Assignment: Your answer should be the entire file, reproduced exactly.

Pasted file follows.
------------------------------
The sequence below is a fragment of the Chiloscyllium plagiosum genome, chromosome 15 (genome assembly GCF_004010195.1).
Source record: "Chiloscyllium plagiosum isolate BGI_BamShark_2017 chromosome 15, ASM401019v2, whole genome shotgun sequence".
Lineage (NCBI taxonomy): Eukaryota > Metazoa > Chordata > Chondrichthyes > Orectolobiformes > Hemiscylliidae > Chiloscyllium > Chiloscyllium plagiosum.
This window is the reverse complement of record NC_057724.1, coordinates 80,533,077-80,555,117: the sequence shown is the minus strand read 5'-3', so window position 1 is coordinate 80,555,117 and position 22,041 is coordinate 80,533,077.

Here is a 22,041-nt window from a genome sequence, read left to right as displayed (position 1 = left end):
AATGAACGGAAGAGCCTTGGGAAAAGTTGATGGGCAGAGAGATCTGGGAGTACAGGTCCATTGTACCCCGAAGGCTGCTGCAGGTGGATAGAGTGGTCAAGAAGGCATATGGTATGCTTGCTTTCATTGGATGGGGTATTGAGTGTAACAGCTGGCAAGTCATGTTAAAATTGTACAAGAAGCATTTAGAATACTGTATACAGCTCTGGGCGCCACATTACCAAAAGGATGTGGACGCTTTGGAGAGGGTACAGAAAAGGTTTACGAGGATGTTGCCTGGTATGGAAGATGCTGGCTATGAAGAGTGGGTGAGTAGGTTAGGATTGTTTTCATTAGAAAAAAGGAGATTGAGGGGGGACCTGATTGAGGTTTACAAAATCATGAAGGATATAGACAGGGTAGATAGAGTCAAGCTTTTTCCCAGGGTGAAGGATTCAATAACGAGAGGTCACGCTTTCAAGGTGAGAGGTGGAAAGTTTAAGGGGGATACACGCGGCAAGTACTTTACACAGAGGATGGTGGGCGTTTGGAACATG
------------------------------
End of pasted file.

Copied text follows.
The sequence below is a fragment of the Chiloscyllium plagiosum genome, chromosome 15 (genome assembly GCF_004010195.1).
Source record: "Chiloscyllium plagiosum isolate BGI_BamShark_2017 chromosome 15, ASM401019v2, whole genome shotgun sequence".
Lineage (NCBI taxonomy): Eukaryota > Metazoa > Chordata > Chondrichthyes > Orectolobiformes > Hemiscylliidae > Chiloscyllium > Chiloscyllium plagiosum.
This window is the reverse complement of record NC_057724.1, coordinates 80,533,077-80,555,117: the sequence shown is the minus strand read 5'-3', so window position 1 is coordinate 80,555,117 and position 22,041 is coordinate 80,533,077.

Here is a 22,041-nt window from a genome sequence, read left to right as displayed (position 1 = left end):
AATGAACGGAAGAGCCTTGGGAAAAGTTGATGGGCAGAGAGATCTGGGAGTACAGGTCCATTGTACCCCGAAGGCTGCTGCAGGTGGATAGAGTGGTCAAGAAGGCATATGGTATGCTTGCTTTCATTGGATGGGGTATTGAGTGTAACAGCTGGCAAGTCATGTTAAAATTGTACAAGAAGCATTTAGAATACTGTATACAGCTCTGGGCGCCACATTACCAAAAGGATGTGGACGCTTTGGAGAGGGTACAGAAAAGGTTTACGAGGATGTTGCCTGGTATGGAAGATGCTGGCTATGAAGAGTGGGTGAGTAGGTTAGGATTGTTTTCATTAGAAAAAAGGAGATTGAGGGGGGACCTGATTGAGGTTTACAAAATCATGAAGGATATAGACAGGGTAGATAGAGTCAAGCTTTTTCCCAGGGTGAAGGATTCAATAACGAGAGGTCACGCTTTCAAGGTGAGAGGTGGAAAGTTTAAGGGGGATACACGCGGCAAGTACTTTACACAGAGGATGGTGGGCGTTTGGAACATG